In The Snow

If I wrote it in a poem with flowery words, would you finally listen? Or would it remain hidden too well between the lines — just like I am.

Or will my purple prose be too much and too needy like me? Will the shadows that haunt my waking dreams remain in my eyes with no one to show them to?

People don’t like the dark. They tiptoe to the edge and turn back despite who is trapped in it. They will become trapped in it too, and then I won’t be the only one sitting here. I will have introduced them to a world that will have them running — running back to the safety of the light.

You won’t see my shadows. You close your eyes when they’re near, and you shut the door in my face the moment they leave my lips. You leave me pressed against the door to watch the small cracks of light beneath the frame with longing. You leave me alone out here. In the void.

In the cold.

Snow. It’s snowing now and I can see its pale blue glow. The dark has become frigid and there is no moon to light the abyss. The whispers of winter seep into my nose and mouth and travel along my veins, leaving me cold and heartless. I feel nothing but the cold.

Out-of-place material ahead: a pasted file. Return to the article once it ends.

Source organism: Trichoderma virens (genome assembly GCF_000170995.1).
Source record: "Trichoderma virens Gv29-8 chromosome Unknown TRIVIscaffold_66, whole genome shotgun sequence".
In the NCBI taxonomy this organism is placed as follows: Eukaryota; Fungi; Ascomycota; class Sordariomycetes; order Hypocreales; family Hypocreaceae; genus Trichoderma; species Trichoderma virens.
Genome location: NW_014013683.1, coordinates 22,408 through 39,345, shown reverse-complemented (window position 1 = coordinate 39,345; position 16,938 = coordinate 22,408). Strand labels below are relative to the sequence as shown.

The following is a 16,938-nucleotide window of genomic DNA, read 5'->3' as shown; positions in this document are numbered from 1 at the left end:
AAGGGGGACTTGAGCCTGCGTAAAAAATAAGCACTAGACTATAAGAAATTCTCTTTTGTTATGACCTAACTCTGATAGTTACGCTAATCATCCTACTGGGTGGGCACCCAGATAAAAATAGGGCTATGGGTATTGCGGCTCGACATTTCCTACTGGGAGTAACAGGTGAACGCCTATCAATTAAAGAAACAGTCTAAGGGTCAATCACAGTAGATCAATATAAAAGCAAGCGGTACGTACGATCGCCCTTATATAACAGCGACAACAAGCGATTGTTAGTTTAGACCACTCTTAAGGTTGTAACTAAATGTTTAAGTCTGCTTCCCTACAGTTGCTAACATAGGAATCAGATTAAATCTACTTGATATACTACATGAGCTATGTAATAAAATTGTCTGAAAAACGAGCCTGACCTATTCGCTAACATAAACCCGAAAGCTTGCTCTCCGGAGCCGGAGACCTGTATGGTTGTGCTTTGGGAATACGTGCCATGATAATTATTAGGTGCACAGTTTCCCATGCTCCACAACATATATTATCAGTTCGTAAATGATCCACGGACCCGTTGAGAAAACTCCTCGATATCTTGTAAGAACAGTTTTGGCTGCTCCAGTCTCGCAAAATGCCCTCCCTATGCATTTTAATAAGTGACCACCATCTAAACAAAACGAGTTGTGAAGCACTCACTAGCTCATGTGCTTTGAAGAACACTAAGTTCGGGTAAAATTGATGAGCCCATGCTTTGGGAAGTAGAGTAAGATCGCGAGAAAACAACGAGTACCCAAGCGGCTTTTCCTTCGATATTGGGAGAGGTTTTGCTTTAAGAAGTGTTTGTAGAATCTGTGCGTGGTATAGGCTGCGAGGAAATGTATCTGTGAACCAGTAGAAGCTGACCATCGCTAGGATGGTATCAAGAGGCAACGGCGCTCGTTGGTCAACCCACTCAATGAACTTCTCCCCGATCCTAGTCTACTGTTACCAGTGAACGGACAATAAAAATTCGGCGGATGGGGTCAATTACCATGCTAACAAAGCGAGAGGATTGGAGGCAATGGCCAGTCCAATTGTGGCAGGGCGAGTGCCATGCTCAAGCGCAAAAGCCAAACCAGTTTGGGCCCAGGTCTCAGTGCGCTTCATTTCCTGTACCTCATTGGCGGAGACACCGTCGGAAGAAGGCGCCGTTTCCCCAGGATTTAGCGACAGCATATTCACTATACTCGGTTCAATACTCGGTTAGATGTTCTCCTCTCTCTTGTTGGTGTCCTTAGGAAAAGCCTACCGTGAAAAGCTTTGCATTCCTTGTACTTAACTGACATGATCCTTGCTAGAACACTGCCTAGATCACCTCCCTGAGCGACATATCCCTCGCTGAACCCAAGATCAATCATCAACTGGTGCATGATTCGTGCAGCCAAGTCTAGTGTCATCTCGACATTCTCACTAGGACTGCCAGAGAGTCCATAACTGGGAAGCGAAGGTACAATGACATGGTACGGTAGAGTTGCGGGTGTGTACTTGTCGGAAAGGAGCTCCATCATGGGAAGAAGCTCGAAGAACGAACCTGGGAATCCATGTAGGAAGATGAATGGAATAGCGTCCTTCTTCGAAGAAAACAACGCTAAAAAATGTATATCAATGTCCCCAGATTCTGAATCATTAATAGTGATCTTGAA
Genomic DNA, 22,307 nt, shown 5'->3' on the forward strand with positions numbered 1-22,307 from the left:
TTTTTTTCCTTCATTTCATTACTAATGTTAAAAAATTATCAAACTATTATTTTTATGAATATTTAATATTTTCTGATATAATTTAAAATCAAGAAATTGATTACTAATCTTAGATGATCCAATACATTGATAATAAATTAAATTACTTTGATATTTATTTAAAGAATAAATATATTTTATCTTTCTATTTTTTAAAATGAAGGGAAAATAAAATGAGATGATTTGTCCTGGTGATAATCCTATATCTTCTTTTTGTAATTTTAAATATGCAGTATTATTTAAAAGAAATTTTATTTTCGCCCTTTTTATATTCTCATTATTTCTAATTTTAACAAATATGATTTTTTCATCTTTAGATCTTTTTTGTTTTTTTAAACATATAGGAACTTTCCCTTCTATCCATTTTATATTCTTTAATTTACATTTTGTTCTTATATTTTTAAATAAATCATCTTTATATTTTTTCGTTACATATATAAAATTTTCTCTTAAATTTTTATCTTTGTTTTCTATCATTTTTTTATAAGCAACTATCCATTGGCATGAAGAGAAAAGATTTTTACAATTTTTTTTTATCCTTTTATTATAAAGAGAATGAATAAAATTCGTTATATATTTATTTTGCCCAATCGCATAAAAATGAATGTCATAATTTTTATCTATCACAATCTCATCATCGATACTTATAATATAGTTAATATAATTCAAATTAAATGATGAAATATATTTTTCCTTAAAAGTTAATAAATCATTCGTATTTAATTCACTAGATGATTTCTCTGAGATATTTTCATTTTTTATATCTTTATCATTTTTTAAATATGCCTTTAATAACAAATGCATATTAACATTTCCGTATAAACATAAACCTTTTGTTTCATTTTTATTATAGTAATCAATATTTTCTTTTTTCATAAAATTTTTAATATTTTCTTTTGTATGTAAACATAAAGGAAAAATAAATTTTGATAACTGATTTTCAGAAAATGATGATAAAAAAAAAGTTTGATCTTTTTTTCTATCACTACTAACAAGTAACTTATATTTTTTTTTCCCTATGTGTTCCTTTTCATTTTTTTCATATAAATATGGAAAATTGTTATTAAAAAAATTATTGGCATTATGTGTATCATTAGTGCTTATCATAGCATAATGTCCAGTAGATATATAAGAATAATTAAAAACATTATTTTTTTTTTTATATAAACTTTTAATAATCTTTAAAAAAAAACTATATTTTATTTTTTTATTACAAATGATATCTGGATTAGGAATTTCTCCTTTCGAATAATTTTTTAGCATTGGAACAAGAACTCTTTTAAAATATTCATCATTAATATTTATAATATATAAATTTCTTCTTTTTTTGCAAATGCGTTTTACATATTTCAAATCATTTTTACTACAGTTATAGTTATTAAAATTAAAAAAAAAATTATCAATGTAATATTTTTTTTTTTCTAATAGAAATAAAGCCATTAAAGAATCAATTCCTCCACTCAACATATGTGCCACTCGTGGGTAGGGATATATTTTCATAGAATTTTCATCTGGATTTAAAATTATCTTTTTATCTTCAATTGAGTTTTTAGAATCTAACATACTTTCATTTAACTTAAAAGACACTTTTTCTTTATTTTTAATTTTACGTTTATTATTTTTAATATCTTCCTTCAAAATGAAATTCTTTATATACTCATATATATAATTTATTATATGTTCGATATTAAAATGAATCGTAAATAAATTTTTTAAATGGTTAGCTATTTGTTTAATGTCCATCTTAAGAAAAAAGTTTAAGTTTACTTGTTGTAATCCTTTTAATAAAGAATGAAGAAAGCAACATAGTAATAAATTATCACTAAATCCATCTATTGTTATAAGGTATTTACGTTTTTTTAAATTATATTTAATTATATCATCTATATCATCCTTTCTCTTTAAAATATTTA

The memories and the shadows deprive me of sleep. They bring visions as I toss and turn, and I awake in pain with a racing heart. They’re here with me. In the snow. I hear their whispers, and the faint sound of a clock ticking reveals a thinning veil.

The shadows pass the clock to and fro, and my fingers twitch as they search for the key. The key to rewind time. To take it back. To return to better days instead of ticking so quickly now toward the end.

I scramble toward the white wooden door. The wood splinters and tears my skin, and the paint is stained crimson. I look through the keyhole to see the light. To see those who are not shadows. I scream. They glance at the door and run further away as I bleed onto the snow.

©2020 Shane Blackheart

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